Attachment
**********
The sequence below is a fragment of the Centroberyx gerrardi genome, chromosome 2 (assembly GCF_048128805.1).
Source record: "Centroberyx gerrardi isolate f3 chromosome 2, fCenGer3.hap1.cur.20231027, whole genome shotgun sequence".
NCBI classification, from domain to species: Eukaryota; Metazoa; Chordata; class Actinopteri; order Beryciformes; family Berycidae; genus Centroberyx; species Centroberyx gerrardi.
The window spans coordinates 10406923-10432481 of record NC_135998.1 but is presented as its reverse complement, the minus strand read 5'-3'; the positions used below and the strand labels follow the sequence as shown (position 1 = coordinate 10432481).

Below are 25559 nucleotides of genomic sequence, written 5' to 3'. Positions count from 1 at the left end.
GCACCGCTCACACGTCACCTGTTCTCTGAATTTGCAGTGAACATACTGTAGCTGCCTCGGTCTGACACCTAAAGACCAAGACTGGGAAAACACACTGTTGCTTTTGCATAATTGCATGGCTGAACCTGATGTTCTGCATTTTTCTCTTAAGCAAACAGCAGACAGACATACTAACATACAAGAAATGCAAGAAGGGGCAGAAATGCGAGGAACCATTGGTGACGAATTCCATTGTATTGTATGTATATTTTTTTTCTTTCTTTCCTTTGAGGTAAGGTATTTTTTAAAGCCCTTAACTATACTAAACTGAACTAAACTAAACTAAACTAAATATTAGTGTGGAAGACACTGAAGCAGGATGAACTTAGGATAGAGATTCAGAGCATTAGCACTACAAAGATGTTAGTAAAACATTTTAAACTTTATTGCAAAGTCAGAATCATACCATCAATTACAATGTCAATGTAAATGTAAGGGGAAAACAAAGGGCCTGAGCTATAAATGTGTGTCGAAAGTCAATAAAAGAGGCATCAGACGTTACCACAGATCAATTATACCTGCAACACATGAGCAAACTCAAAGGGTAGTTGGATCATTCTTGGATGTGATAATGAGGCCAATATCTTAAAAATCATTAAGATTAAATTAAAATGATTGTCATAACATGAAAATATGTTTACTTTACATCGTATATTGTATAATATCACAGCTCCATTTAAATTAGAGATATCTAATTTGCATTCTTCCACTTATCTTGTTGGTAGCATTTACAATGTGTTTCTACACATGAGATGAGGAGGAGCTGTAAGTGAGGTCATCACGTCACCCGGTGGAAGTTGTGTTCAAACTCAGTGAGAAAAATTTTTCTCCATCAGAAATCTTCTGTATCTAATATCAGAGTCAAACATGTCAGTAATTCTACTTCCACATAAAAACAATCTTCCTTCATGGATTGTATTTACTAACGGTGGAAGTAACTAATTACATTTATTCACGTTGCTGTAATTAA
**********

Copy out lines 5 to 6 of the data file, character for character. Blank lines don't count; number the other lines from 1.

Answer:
Below are 25559 nucleotides of genomic sequence, written 5' to 3'. Positions count from 1 at the left end.
GCACCGCTCACACGTCACCTGTTCTCTGAATTTGCAGTGAACATACTGTAGCTGCCTCGGTCTGACACCTAAAGACCAAGACTGGGAAAACACACTGTTGCTTTTGCATAATTGCATGGCTGAACCTGATGTTCTGCATTTTTCTCTTAAGCAAACAGCAGACAGACATACTAACATACAAGAAATGCAAGAAGGGGCAGAAATGCGAGGAACCATTGGTGACGAATTCCATTGTATTGTATGTATATTTTTTTTCTTTCTTTCCTTTGAGGTAAGGTATTTTTTAAAGCCCTTAACTATACTAAACTGAACTAAACTAAACTAAACTAAATATTAGTGTGGAAGACACTGAAGCAGGATGAACTTAGGATAGAGATTCAGAGCATTAGCACTACAAAGATGTTAGTAAAACATTTTAAACTTTATTGCAAAGTCAGAATCATACCATCAATTACAATGTCAATGTAAATGTAAGGGGAAAACAAAGGGCCTGAGCTATAAATGTGTGTCGAAAGTCAATAAAAGAGGCATCAGACGTTACCACAGATCAATTATACCTGCAACACATGAGCAAACTCAAAGGGTAGTTGGATCATTCTTGGATGTGATAATGAGGCCAATATCTTAAAAATCATTAAGATTAAATTAAAATGATTGTCATAACATGAAAATATGTTTACTTTACATCGTATATTGTATAATATCACAGCTCCATTTAAATTAGAGATATCTAATTTGCATTCTTCCACTTATCTTGTTGGTAGCATTTACAATGTGTTTCTACACATGAGATGAGGAGGAGCTGTAAGTGAGGTCATCACGTCACCCGGTGGAAGTTGTGTTCAAACTCAGTGAGAAAAATTTTTCTCCATCAGAAATCTTCTGTATCTAATATCAGAGTCAAACATGTCAGTAATTCTACTTCCACATAAAAACAATCTTCCTTCATGGATTGTATTTACTAACGGTGGAAGTAACTAATTACATTTATTCACGTTGCTGTAATTAA